"The scent and smoke and sweat of a casino are nauseating at three in the morning."

Very good first line for a first novel. The paragraph only gets better.

"Then the soul-erosion produced by high gambling-a compost of greed and fear and nervous tension-becomes unbearable and the senses awake and revolt from it."

You can't help but like a writer who writes "a compost of greed and fear and nervous tension".

Thursday, January 20, 2011

Last Year, Barren - This Year Surrounded

Last year at this time I was on the verge of getting my Kindle. I had no idea how that would spark my love for reading. However, last year when I got my Kindle I didn't know anyone else who had one, or an e-reader at all.

This year, just 365 later, my parents have an iPad, my coworker just bought and ipad, my other coworker bought his daughter a Kindle, my other coworker has a Nook. Two other coworkers, iPads, my mother-in-law, a Nook, my wife a Kindle, friend up in Dallas, Nook and my good friend just asked me what her daughter should invest in . . . another e-reader purchase is imminent.

Just a year later and I'm surrounded by e-readers. Funny world.

Monday, January 17, 2011

I May Be Onto Something

I may be onto something with this description of the morning thing. Then again, maybe Fleming just has a penchant for it. Second one from the same book, still pretty good.

In this one, James Bond is in Saratoga, New York with Felix Leitner. They are is going out early to watch the horses warm up.

“They leant against the rail, thinking about the early morning, and about breakfast, and the sun suddenly caught the trees half a mile away on the other side of the track and brushed the topmost branches with pale gold, and in minutes the last shadows had gone and it was day.”

Ian Fleming – Diamonds are Forever

I like the last phrase, “and in minutes the last shadows had gone and it was day.” Just like that. Boom. Day. A long run on sentence about pale gold light in tree branches, then daytime. Fun sentence.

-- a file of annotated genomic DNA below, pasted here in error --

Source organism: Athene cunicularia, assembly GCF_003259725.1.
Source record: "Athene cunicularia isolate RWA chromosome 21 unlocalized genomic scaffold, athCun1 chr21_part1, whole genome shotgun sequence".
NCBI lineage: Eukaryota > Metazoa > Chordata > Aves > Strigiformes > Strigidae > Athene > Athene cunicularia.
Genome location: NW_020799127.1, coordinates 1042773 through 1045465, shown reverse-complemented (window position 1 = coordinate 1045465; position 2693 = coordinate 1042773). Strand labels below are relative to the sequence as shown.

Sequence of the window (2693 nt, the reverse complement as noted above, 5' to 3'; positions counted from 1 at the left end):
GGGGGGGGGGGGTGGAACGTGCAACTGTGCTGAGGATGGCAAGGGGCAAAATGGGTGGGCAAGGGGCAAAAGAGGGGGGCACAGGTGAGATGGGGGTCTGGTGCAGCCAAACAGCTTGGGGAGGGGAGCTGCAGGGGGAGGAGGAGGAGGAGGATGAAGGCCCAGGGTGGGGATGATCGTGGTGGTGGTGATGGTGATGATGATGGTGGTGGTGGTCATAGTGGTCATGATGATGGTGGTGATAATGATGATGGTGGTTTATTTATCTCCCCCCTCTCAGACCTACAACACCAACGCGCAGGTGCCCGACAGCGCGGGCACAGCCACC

Thursday, January 13, 2011

Again Heavy on the Bond

I started the first lines posts because it's something that every writer has to deal with. Authors can be mellifluous like Pat Conroy or Technical like Tom Clancy, but they all have to deal with that first line. I'm finding that they all seem to like to describe the morning too. I thought about doing this string of posts when I read Tough Cookie and Diane Mott Davidson described the morning as pearl (?). Now, having read how Ian Fleming describes the morning in Diamonds are Forever, I feel compelled to take the task on.

In this snippet Bond is arriving in the US from an overnight flight from England. It's starts out with some pretty standard fare, but it's the last few words that grab the reader.

"He went forward to the washroom and shaved, and gargled away the taste of a night of pressurized air, and then he went back to his seat between the lines of crumpled, stirring passengers and had his usual moment of exhileration as the sun came up over the rim of the world and bathed the cabin in blood."

Wednesday, January 12, 2011

At the Risk of Getting Too Bond Heavy; Another First Line

This first line, from Diamonds are Forever, is far better than the last.

"With its two fighting claws held forward like a wrestler's arms the big pandinus scorpion emerged with a dry rustle from the finger-sized hole under the rock."

Ian Fleming - Diamonds are Forever

Not bad, and the rest of the chapter is equally intriguing. A long analogy for what is about to happen in the rest of the story? Who is the scorpion? Who is the beetle the scorpion kills and eats? Who is it that eventually stomps on and kills the scorpion? I want to read on.

Tuesday, January 11, 2011

Book Review - Moonraker

My brother gave me three James Bond novels for my Kindle for Christmas. I'm not a James Bond novel fan, but I'm fast becoming one. Although I was sorely unimpressed by the gifting and exchange policy that Amazon has - as I tried to return these books - having just finished Moonraker I wonder if this difficulty was serendipitous. Moonraker was really good.

Having now read Octopussy, Dr. No and Moonraker I'm surprised by just how good the books are and how horrible are the movies. Even Octopussy, nothing more than a series of vignettes and short stories, is better than the movie. When I think of the movie Moonraker what comes to mind is Bond navigating a boat down the Amazon looking for orchids, his falling off a waterfall and whipping out a hang glider, and of course I remember Jaws, Jaw's girlfriend and the space station climax. The only thing that the novel shares with the movie is the main character and the title. The book is far, far better. I'm still trying to figure out why they didn't just use the story from the book for the movie.

Perhaps my favorite part of the book was Flemings description of the club Blades in London and Bond's game of bridge with Hugo Drax who is described with the wonderful dental vocabulary words below. Having never been a bridge player I'm always enthralled by the lexicon of the Bridge player. Laydown Grandslam, trumps, finessing, etc. all fun. One of the best lines was this one: